Additional matches were found by linking to the Test Trace Protect (TTP), contact tracing data management system which, in addition to name, postcode and date of birth, also has contact e-mail and mobile phone number for cases. Matching was performed iteratively on combinations of identifiers in the following order: name, mobile number, e-mail address, postcode and date of birth or age, where available. Matches were made where the laboratory test result date was between 14 days before and 14 days after the event. The matches were then manually checked for obvious mismatches, which were excluded from further analysis.

Exposed cohort

The exposed cohort was identified from the linked attendee list, obtained in the previous step. Any records with duplicate NHS numbers were removed. Records deemed ‘matchable’ for identification of the unexposed cohort, must be a resident of Wales and have a minimal set of matching variables on WDS (see’ Unexposed cohorts’). All records not deemed matchable were removed from the exposed cohort.

Unexposed cohorts

We tested two different methods of sampling the unexposed cohort. In both methods, we selected comparison cohorts from the general population of Wales, that is: a group who could have attended the event but did not. In order to take into account the demographic profile of those attending each event and control for background community transmission, we selected from the WDS, individuals who were matched to the exposed cohort on a range of demographic variables. We aimed to match the unexposed to exposed cohort with a 3:1 ratio. This ratio was chosen as general guidance is that matching ratios of greater than 3:1 offer negligible gains in statistical power [16].

Unexposed cohort A (without household cluster matching)

Individuals were matched to members of the exposed cohort for age, sex, area of residence and neighbourhood deprivation. Of the event attendees who had linkable identifiers (NHS number), individual matching was carried out on the following criteria: Age (within 5 years), sex, Middle Super Output Area (MSOA) of residence, and deprivation quintile (within +/-1 quintile). Three unexposed individuals were selected for each exposed individual. A full 3:1 unexposed-to-exposed ratio was achieved for both events.

Unexposed cohort B (with household cluster matching)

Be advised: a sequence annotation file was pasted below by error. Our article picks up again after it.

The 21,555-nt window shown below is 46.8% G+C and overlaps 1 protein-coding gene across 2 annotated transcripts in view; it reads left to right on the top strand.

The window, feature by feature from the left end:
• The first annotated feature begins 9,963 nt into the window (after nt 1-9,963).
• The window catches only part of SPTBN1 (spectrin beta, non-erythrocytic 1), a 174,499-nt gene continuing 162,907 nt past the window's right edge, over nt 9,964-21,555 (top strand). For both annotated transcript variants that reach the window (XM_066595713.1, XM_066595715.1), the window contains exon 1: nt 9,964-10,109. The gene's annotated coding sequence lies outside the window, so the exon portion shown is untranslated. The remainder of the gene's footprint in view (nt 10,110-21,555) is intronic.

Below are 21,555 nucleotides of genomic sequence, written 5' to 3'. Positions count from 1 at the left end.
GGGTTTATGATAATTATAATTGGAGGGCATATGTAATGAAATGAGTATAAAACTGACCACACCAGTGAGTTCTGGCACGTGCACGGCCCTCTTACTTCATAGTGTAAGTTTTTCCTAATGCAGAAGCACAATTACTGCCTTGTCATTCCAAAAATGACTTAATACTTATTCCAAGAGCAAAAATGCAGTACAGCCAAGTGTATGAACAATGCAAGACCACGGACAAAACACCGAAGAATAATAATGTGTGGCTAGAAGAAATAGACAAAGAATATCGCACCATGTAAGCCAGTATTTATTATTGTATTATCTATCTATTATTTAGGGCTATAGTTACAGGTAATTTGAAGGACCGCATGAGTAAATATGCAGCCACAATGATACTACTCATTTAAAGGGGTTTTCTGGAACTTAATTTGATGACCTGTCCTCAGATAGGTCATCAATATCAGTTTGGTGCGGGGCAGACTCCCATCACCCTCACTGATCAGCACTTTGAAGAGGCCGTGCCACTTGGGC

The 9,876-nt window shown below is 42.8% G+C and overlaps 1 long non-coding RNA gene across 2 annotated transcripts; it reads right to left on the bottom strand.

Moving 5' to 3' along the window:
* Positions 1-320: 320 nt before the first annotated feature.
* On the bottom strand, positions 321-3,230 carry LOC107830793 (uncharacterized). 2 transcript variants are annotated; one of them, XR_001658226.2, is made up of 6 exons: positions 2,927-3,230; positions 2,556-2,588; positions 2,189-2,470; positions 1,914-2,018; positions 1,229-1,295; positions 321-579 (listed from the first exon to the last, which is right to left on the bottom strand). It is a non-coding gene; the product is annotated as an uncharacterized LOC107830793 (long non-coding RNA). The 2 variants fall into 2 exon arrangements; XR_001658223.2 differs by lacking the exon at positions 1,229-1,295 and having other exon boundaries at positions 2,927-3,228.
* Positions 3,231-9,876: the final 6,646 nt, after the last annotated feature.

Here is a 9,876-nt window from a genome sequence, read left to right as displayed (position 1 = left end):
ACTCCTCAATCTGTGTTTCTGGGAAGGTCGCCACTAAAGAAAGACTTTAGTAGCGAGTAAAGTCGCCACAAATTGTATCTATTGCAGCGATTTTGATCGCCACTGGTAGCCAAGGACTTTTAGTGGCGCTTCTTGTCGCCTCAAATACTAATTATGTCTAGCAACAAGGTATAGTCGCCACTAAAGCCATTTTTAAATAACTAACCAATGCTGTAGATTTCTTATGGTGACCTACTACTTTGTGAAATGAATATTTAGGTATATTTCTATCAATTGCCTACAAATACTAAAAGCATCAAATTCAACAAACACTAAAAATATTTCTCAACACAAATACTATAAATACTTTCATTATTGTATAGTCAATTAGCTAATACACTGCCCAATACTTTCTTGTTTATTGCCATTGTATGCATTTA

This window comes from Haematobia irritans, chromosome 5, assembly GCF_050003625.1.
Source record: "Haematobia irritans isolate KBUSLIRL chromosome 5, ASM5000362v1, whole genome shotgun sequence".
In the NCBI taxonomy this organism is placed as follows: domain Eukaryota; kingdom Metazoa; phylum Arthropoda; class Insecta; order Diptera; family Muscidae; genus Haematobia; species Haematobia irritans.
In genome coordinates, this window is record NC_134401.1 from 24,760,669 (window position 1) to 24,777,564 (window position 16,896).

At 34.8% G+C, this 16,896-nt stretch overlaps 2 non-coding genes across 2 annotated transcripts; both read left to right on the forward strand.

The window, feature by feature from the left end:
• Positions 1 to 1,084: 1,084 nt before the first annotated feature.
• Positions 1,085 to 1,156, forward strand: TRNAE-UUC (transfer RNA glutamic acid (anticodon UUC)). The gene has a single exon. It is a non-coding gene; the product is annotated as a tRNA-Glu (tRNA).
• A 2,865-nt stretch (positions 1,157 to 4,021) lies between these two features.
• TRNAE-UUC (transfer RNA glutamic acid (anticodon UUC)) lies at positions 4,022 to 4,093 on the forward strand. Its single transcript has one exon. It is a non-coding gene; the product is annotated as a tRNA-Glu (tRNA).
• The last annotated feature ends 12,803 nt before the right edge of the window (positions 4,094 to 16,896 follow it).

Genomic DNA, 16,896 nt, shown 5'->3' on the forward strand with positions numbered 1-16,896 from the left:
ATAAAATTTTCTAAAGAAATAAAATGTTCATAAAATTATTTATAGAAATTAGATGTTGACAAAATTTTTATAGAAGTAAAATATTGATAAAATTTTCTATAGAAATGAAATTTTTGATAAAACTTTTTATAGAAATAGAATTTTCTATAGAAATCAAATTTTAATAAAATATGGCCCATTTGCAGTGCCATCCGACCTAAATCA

As many people attended events in family groups, we attempted to simulate similar levels of clustering within the comparison/control group, in order to account for commonalities within household clusters, including risk factors for within-household infection. We used unique property reference numbers (UPRNs), which are recorded against the vast majority of individuals on the WDS, to group individuals into a family or household. We used the exact same individual-level matched control criteria as for unexposed cohort A. However if, for example, a 50 year old male attended one of the events with his two daughters, aged 12 and 17 years, our controls would be drawn from a similar household (within the same MSOA and a deprivation quintile within +/-1 quintile), in which there was also a male aged 50 (+/-5) plus two females aged 12 (+/-5) and 17 (+/-5), respectively. This limited the number of controls that it was possible to find, especially where there were 4 or 5 attendees from the same household. Therefore, unlike in cohort 1, we were unable to achieve a full 3:1 unexposed-to-exposed ratio. Actual ratios achieved were 2.5:1, and 2.6:1 for events 1 and 2, respectively.

Case definition

Cases were defined as individuals who were linked to a positive SARS-CoV-2 PCR test result in the period 1 to 14 days after the date of the event. Non-cases are defined an individuals who either were linked to a negative SARS-CoV-2 PCR test result, or not linked to a test result. We make the assumption that absence of linkage is equivalent to absence of a test result.

Analysis

All analysis was carried out in R v4.0.3 [17]. All analyses were performed for the two unexposed cohort definitions, separately.

Descriptive statistics

Attendees at each event were described by age, sex and area of residence. Median age and sex ratios were calculated, and geographic distribution of attendees was plotted on a point map. 14-day cumulative incidence (number of new cases per 100,000) over the 14 days post-event period was calculated for the exposed and unexposed cohorts.

Analysis of risk

Our first approach was to quantify relative and absolute risk difference. Risk ratios with 95% confidence intervals were calculated using unconditional maximum likelihood estimation with confidence intervals calculated using the Wald normal approximation, using the riskratio function from the epitools R package. Equivalent risk differences (RD) were also calculated from the estimated risk ratios.